In contrast to land ecosystems, dead materials and excreta in aquatic ecosystems are typically transported by water flow; finer particles tend to be transported farther or suspended longer. In freshwater bodies organic material from plants can form a silt known as mulm or humus on the bottom. This material, some called undissolved organic carbon breaks down into dissolved organic carbon and can bond to heavy metal ions via chelation. It can also break down into colored dissolved organic matter such as tannin, a specific form of tannic acid. In saltwater bodies, organic material breaks down and forms a marine snow. This example of detritus commonly consists of organic materials such as dead phytoplankton and zooplankton, the outer walls of diatoms and coccolithophores, dead skin and scales of fish, and fecal pellets. This material will slowly sink to the seafloor, where it makes up the majority of sediment in some areas. Once settled, the material will not only contribute to sediments but will help to feed different species of detritivore, organisms which feed on detritus, such as annelid worms and sea cucumbers, to name a few. The exact composition of this detritus varies based on location and time of year, as it is very closely tied to primary production.
Detritus occurs in a variety of terrestrial habitats including forest, chaparral and grassland. In forests, the detritus is typically dominated by leaf, twig, and bacteria litter as measured by biomass dominance. This plant litter provides important cover for seedling protection as well as cover for a variety of arthropods, reptiles and amphibians. Some insect larvae feed on the detritus. Fungi and bacteria continue the decomposition process after grazers have consumed larger elements of the organic materials, and animal trampling has assisted in mechanically breaking down organic matter. At the later stages of decomposition, mesophilic micro-organisms decompose residual detritus, generating heat from exothermic processes; such heat generation is associated with the well known phenomenon of the elevated temperature of composting.
There is an extremely large number of detritus feeders in water. After all, a large quantity of material is carried in by water currents. Even if an organism stays in a fixed position, as long as it has a system for filtering water, it will be able to obtain enough food to get by. Many immobile organisms survive in this way, using developed gills or tentacles to filter the water to take in food, a process known as filter feeding.
Another more widely used method of feeding, which also incorporates filter feeding, is a system where an organism secretes mucus to catch the detritus in lumps, and then carries these to its mouth using an area of cilia. This is called mucus feeding.
Many organisms, including sea slugs and serpent's starfish, scoop up the detritus which has settled on the water bed. Bivalves which live inside the water bed do not simply suck in water through their tubes, but also extend them to fish for detritus on the surface of the bed.
In contrast, from the point of view of organisms using photosynthesis such as plants and plankton, detritus reduces the transparency of the water and gets in the way of this process. Given that these organisms also require a supply of nutrient salts, in other words fertilizer, for photosynthesis, their relationship with detritus is a complex one.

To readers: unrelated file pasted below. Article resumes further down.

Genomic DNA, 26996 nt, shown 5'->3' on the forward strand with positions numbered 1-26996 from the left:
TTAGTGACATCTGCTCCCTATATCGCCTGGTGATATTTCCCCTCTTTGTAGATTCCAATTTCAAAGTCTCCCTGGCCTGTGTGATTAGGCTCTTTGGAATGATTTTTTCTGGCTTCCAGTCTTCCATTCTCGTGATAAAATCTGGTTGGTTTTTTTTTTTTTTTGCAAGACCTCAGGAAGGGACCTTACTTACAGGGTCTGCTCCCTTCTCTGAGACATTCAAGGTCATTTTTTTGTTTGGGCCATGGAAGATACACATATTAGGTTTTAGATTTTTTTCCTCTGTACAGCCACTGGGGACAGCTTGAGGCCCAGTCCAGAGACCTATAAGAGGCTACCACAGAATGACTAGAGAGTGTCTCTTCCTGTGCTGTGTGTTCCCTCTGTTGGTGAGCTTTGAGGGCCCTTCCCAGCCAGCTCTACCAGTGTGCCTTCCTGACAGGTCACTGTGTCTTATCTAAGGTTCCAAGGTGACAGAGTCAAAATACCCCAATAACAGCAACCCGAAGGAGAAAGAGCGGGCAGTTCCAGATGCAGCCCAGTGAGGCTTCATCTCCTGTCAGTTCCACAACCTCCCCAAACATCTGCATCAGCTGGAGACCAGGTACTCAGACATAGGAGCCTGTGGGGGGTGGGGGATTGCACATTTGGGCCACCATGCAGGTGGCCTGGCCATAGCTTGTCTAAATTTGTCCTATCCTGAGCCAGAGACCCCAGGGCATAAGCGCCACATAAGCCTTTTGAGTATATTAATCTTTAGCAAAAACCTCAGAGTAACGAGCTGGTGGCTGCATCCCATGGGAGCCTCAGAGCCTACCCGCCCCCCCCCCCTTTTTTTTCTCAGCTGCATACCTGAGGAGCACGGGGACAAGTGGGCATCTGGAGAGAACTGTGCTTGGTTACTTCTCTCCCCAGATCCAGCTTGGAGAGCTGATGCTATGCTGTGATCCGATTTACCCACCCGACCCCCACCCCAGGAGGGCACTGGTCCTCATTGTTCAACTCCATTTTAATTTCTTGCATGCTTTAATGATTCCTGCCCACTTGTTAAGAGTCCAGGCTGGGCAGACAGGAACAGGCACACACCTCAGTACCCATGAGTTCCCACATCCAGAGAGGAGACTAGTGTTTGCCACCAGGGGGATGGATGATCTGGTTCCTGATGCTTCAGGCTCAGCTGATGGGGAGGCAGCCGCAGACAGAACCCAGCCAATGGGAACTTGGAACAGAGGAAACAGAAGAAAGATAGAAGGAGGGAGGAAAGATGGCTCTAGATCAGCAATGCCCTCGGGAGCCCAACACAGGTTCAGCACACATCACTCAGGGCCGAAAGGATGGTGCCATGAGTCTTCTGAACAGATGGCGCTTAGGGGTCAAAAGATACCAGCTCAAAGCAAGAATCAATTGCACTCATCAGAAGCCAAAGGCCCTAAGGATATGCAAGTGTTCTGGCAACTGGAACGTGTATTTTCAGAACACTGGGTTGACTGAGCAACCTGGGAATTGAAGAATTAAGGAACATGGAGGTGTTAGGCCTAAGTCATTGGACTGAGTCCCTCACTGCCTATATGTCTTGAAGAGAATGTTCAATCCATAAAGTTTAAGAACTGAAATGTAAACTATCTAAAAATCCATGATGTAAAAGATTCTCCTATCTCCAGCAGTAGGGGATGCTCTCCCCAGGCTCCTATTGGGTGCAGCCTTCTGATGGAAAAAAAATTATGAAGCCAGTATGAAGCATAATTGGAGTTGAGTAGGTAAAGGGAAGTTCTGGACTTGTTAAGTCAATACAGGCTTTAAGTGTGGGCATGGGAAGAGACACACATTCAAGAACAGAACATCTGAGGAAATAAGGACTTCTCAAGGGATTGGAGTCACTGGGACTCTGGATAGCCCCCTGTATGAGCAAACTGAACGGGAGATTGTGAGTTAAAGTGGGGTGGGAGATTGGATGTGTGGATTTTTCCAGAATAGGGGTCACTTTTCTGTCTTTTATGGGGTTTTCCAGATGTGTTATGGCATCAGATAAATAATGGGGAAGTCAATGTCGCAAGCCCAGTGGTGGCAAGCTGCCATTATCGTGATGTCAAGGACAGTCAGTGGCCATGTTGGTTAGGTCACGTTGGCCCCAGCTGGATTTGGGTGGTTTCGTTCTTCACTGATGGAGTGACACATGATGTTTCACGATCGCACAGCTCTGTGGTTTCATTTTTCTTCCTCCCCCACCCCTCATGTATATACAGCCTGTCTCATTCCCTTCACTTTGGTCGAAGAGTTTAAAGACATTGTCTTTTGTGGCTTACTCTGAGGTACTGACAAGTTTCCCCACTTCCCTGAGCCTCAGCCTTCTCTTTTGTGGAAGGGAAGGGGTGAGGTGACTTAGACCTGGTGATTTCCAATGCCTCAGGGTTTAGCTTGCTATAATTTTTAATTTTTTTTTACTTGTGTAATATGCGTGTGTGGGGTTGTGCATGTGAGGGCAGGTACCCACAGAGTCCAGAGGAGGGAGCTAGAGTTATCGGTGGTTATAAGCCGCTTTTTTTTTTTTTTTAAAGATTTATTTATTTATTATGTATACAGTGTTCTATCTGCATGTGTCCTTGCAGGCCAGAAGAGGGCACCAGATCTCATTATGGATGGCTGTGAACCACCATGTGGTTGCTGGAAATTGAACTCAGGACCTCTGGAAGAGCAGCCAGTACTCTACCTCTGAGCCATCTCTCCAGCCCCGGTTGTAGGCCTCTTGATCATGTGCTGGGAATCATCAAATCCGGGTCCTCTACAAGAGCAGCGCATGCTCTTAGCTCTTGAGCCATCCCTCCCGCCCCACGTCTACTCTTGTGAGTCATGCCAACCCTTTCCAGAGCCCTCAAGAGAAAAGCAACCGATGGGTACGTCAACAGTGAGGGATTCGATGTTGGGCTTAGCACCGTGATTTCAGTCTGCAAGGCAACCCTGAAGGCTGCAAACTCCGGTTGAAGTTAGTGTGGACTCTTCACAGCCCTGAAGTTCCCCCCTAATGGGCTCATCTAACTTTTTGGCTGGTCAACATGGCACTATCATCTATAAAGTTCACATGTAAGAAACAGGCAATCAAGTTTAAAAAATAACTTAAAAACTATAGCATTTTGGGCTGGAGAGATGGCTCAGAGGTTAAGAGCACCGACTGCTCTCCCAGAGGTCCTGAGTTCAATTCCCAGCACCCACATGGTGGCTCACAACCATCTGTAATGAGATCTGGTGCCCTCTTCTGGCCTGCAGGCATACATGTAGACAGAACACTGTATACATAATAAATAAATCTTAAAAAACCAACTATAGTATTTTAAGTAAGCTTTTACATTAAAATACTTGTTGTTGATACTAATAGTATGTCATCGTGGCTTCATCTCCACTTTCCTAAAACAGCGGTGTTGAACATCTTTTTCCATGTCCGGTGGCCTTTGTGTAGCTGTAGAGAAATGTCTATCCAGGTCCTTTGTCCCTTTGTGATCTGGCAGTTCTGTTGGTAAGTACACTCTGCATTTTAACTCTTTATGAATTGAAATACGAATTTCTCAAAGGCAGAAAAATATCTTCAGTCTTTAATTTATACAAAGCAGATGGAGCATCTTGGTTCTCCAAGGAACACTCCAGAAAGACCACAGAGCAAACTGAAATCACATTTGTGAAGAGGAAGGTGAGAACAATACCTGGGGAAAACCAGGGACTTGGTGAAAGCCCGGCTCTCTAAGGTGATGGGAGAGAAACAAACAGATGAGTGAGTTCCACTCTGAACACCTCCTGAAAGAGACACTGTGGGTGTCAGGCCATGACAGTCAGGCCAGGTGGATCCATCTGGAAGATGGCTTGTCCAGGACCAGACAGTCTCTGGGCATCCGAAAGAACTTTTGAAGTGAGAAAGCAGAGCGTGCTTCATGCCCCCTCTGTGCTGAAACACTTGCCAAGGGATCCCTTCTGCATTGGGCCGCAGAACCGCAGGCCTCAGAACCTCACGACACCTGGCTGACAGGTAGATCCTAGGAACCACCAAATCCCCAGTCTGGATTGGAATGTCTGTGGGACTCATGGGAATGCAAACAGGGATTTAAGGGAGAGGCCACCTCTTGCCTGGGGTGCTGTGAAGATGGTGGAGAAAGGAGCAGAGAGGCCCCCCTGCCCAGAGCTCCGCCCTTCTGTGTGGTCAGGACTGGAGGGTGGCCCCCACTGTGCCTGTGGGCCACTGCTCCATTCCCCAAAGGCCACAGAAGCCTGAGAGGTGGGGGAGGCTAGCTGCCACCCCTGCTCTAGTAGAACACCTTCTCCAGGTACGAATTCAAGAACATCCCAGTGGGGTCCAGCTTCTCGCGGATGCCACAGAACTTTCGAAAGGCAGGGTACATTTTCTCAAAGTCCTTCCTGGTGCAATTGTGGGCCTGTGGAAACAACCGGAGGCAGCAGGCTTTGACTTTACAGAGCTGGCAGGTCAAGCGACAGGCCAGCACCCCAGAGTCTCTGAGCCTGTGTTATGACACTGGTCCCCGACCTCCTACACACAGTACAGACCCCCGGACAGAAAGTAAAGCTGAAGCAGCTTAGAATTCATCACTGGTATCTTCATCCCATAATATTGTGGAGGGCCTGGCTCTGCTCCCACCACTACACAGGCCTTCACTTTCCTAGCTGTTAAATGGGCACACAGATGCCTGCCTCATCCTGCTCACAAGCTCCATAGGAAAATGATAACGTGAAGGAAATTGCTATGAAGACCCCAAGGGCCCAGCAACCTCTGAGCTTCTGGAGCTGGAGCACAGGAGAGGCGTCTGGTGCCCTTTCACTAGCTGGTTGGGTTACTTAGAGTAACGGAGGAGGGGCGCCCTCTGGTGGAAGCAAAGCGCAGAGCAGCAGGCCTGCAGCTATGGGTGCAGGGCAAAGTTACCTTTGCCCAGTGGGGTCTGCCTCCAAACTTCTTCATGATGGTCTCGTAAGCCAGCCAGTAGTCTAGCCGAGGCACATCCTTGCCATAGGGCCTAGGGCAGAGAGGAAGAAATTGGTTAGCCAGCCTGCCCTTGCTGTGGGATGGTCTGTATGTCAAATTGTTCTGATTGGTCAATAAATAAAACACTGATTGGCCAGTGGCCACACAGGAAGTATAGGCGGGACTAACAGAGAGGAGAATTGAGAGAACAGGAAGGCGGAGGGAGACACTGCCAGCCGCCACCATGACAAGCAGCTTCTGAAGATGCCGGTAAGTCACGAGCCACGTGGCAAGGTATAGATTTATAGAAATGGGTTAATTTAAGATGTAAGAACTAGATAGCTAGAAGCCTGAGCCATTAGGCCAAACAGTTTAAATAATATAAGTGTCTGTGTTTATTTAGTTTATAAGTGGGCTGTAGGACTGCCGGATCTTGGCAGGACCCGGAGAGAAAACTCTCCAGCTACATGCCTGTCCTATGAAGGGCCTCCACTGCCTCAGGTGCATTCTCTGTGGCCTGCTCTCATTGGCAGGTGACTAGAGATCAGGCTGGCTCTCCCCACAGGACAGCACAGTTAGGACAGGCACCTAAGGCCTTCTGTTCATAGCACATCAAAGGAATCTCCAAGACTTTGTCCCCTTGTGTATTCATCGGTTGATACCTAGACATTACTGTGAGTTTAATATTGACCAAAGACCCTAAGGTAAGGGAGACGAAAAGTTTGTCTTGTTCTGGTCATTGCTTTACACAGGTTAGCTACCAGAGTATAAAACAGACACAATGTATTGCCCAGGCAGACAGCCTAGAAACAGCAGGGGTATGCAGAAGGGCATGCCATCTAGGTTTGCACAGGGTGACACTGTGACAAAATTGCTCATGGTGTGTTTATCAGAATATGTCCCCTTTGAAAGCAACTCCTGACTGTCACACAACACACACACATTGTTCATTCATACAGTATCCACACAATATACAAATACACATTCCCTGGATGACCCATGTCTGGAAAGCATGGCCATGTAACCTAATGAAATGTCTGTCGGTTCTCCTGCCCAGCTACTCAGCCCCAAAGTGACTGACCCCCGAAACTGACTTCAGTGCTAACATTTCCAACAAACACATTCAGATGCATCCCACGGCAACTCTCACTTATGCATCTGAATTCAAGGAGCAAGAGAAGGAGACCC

In land ecosystems, the waste products of plants and animals collect mainly on the ground (or on the surfaces of trees), and as decomposition proceeds, plants are supplied with fertilizer in the form of inorganic salts. In water ecosystems, relatively little waste collects on the water bed, and so the progress of decomposition in water takes a more important role. Investigating the level of inorganic salts in sea ecosystems shows that unless there is an especially large supply, the quantity increases from winter to spring—but is normally extremely low in summer. As such, the quantity of seaweed present reaches a peak in early summer and then decreases. The thinking is that organisms like plants grow quickly in warm periods and thus the quantity of inorganic salts is not enough to keep up with the demand. In other words, during winter, plant-like organisms are inactive and collect fertilizer, but if the temperature rises to some extent they will use this up in a very short period.
It is not entirely true that their productivity falls during the warmest periods. Organisms such as dinoflagellate have mobility, the ability to take in solid food, and the ability to photosynthesise. This type of micro-organism can take in substances such as detritus to grow, without waiting for it to be broken down into fertilizer.
In recent years, the word detritus has also come to be used in relation to aquariums (the word "aquarium" is a general term for any installation for keeping aquatic animals).
When animals such as fish are kept in an aquarium, substances such as excreta, mucus and dead skin cast off during moulting are produced by the animals and, naturally, generate detritus, and are continually broken down by micro-organisms.
Modern sealife aquariums often use the Berlin Method, which employs a piece of equipment called a protein skimmer, which produces air bubbles which the detritus adheres to, and forces it outside the tank before it decomposes, and also a highly porous type of natural rock called live rock where many bentos and bacteria live (hermatype which has been dead for some time is often used), which causes the detritus-feeding bentos and micro-organisms to undergo a detritus cycle. The Monaco system, where an anaerobic layer is created in the tank, to denitrify the organic compounds in the tank, and also the other nitrogen compounds, so that the decomposition process continues until the stage where water, carbon dioxide and nitrogen are produced, has also been implemented.
Initially, the filtration systems in water tanks often worked as the name suggests, using a physical filter to remove foreign substances in the water. Following this, the standard method for maintaining the water quality was to convert ammonium or nitrates in excreta, which have a high degree of neurotoxicity, but the combination of detritus feeders, detritus and micro-organisms has now brought aquarium technology to a still higher level.